Trump urges tariffs on $100 billion more in Chinese goods, escalating trade-war tension
President Trump ordered his administration to consider imposing tariffs on an additional $100 billion in Chinese imports
President Trump ordered his administration to consider imposing tariffs on an additional $100 billion in Chinese imports, a salvo that sent U.S. stock futures tumbling on concern that the world’s two largest economies were hurtling toward a full-blown trade war.
The move threatens to unravel efforts by top U.S. and Chinese trade officials to lower the heat and reach an agreement that could stave off an escalating conflict.
U.S. stock futures dropped on Trump’s latest trade directive. Standard & Poor’s 500 index futures slid as much as 1.6%, after the underlying gauge ended the trading day Thursday with a gain of 0.7%.
“In light of China’s unfair retaliation, I have instructed the USTR [United States trade representative] to consider whether $100 billion of additional tariffs would be appropriate under section 301 and, if so, to identify the products upon which to impose such tariffs,” Trump said in a statement issued by the White House.
A White House official later said the $100-billion figure Trump used in the statement referred to the value of the imports that would be covered by the additional tariffs, not the total amount of tax that would be charged on the products.
China’s state news agency said Friday that Beijing vowed to defend its interests “against new U.S. actions.”
On Wednesday, China said it would levy a 25% tariff on about $50 billion worth of U.S. imports including soybeans, automobiles, chemicals and aircraft. That was in response to the release by the U.S. of a list of proposed tariffs the day before, covering $50 billion in Chinese goods.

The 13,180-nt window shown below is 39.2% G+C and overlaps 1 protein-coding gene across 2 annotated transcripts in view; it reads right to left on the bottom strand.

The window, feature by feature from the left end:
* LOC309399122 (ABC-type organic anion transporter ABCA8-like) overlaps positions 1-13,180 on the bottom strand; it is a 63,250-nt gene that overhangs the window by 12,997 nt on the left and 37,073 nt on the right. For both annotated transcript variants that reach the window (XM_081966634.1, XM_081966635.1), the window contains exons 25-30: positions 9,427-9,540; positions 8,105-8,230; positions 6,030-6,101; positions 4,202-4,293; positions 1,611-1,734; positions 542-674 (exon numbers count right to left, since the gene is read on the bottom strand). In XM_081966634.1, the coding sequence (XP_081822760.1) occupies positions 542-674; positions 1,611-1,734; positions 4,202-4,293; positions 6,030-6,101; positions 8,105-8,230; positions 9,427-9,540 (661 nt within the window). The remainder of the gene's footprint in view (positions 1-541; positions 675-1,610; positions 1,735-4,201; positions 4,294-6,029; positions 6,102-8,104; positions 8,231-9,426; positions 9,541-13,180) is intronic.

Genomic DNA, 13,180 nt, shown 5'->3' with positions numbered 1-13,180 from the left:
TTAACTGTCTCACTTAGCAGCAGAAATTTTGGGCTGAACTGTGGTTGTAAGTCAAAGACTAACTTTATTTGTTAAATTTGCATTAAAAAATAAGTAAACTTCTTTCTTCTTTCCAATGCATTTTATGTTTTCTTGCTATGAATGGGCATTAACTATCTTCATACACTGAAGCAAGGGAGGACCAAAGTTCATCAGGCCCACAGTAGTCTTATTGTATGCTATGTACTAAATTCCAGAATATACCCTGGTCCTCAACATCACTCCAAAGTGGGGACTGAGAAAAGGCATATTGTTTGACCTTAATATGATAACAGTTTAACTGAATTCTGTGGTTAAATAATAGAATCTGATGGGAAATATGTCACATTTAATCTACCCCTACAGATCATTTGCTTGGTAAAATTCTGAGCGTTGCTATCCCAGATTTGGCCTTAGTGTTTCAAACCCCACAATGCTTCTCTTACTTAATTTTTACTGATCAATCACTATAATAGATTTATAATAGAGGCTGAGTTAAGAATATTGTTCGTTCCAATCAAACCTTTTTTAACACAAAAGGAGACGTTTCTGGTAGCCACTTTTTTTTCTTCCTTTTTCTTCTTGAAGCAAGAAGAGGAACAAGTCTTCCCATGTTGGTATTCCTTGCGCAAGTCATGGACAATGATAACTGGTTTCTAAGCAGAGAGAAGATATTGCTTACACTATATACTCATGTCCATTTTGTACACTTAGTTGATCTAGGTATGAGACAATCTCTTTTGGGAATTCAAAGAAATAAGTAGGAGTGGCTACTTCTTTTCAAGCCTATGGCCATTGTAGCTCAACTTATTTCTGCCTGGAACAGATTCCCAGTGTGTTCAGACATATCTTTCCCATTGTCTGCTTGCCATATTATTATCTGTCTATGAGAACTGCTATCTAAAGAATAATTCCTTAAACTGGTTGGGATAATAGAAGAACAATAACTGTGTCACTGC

The trade conflict stretches back to March 8, when the Trump administration announced global tariffs on steel and aluminum to protect U.S. producers, eventually exempting many nations but not China. Beijing shot back by levying 15%-to-25% tariffs on $3 billion worth of American goods, including scrap aluminum, frozen pork, dried fruits, nuts and wine.
U.S. Trade Representative Robert Lighthizer quickly followed up Trump’s Thursday evening declaration with a statement of his own stressing that none of the tariffs would take immediate effect. He said that any additional tariffs first would be subject to a 60-day public comment period, as would the penalties announced earlier in the week.
“No tariffs will go into effect until the respective process is complete,” Lighthizer said.
Trump chief economic advisor Larry Kudlow and other administration officials have spent the last two days trying to tamp down trade-war fears.
“I think we’re going to come to agreements,” Kudlow said Wednesday on Fox News. “I believe that the Chinese will back down and will play ball.”
Yet Trump signaled a harder line in a speech earlier Thursday, saying it is time to stop China from “taking advantage” of America.
“You have to go after the people who aren’t treating you right,” Trump said in West Virginia. “We’re going to have a fantastic relationship long term with China, but we have to get this straightened out, we have to have some balance.”
Kudlow, Trump’s newly installed economic advisor, has spent days trying to calm investors who are concerned the spat will spark a trade war, saying on Thursday the administration was involved in “delicate negotiations” that might forestall the need for tariffs. He said the U.S. could still hammer out a deal with Beijing, in part by convincing other major economies to call out the Asian nation for unfair trading practices.